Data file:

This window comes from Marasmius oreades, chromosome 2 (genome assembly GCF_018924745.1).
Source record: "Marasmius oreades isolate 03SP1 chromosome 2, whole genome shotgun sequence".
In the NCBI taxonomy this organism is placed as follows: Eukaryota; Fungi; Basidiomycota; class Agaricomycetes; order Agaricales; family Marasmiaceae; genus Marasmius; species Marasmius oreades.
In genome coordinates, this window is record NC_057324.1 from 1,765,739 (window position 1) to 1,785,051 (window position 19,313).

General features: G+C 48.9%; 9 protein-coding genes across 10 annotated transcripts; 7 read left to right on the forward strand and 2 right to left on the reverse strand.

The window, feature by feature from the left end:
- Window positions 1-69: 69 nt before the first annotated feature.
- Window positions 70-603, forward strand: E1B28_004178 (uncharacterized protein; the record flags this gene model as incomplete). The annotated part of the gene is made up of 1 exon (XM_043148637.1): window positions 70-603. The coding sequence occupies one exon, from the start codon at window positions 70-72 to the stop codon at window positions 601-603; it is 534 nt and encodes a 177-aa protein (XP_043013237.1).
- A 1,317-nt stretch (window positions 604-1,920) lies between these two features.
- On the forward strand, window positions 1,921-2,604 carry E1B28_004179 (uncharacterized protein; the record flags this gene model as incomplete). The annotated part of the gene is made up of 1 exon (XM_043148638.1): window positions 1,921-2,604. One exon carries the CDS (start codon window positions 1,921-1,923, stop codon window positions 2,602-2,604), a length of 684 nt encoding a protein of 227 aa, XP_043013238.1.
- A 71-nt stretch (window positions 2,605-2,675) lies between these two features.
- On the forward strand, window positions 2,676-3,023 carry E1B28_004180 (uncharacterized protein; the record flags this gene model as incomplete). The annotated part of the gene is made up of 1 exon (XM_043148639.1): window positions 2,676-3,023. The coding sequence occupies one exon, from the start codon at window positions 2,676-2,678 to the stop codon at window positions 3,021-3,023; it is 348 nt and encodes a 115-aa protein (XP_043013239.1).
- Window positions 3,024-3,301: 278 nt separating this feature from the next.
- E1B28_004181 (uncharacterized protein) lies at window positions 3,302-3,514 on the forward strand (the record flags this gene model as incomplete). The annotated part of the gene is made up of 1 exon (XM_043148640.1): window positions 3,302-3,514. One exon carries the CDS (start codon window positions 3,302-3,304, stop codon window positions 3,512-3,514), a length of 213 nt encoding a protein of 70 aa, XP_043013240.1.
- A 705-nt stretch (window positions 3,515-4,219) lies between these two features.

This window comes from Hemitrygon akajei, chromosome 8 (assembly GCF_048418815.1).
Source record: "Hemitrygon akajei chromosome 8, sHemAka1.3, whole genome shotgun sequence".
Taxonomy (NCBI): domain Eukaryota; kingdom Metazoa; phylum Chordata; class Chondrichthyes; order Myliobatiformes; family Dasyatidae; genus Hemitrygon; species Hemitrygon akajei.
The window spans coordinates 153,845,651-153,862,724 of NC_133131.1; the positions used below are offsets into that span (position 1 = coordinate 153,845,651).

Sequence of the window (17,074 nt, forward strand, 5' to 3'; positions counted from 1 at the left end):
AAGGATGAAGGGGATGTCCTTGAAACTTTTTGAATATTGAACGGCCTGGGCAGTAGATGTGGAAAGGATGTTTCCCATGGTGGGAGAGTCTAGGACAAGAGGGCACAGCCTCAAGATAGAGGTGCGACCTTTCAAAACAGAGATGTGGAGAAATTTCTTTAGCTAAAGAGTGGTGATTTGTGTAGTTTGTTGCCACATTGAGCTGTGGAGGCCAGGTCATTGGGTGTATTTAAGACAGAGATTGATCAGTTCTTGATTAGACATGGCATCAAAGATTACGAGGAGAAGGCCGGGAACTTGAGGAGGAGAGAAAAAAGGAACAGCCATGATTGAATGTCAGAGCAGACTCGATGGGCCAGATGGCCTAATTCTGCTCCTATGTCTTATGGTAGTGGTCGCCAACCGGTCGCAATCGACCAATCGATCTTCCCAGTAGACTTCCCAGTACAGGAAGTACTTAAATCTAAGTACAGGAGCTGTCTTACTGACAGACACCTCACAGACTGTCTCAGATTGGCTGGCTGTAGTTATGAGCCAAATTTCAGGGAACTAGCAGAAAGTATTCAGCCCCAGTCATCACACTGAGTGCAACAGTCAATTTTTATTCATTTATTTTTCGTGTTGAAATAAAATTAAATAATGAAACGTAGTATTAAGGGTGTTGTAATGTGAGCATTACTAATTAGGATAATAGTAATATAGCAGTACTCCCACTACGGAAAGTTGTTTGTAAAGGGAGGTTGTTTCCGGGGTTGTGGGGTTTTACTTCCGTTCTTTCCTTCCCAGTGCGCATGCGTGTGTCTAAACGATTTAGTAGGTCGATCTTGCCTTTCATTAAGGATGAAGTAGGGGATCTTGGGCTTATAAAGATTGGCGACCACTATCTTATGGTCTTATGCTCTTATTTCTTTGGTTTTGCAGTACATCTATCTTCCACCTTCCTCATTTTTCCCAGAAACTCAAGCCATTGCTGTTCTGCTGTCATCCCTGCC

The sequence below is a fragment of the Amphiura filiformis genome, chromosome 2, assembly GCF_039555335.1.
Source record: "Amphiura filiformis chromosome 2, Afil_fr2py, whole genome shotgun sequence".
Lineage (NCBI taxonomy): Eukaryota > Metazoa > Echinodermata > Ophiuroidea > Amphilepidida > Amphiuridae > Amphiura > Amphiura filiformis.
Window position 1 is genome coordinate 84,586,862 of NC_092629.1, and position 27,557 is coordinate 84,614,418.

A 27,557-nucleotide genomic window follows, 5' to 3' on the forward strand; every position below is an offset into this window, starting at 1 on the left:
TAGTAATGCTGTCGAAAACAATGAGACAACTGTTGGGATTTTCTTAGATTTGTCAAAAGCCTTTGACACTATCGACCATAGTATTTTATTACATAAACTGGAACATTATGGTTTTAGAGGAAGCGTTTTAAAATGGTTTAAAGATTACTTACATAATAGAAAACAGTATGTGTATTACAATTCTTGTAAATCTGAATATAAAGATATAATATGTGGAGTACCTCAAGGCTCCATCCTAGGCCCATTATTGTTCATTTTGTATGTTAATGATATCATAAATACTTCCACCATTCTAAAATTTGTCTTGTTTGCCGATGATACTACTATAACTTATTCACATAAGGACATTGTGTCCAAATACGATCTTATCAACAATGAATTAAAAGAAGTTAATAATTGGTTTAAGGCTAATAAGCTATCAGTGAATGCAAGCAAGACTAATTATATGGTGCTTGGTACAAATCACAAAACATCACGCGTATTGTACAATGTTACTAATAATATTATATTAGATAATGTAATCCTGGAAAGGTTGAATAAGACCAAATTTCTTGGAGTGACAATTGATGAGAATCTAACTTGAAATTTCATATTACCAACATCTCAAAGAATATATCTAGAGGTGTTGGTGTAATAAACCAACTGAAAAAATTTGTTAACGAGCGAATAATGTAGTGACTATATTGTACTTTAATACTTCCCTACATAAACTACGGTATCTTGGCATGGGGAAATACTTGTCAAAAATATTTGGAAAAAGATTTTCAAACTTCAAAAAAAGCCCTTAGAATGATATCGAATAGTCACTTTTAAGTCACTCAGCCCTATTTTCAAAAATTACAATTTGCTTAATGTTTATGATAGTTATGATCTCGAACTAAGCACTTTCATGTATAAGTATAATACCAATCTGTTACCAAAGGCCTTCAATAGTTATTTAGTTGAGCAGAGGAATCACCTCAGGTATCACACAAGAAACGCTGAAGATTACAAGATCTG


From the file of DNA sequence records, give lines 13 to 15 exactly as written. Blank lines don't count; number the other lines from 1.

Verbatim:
- Window positions 3,024-3,301: 278 nt separating this feature from the next.
- E1B28_004181 (uncharacterized protein) lies at window positions 3,302-3,514 on the forward strand (the record flags this gene model as incomplete). The annotated part of the gene is made up of 1 exon (XM_043148640.1): window positions 3,302-3,514. One exon carries the CDS (start codon window positions 3,302-3,304, stop codon window positions 3,512-3,514), a length of 213 nt encoding a protein of 70 aa, XP_043013240.1.
- A 705-nt stretch (window positions 3,515-4,219) lies between these two features.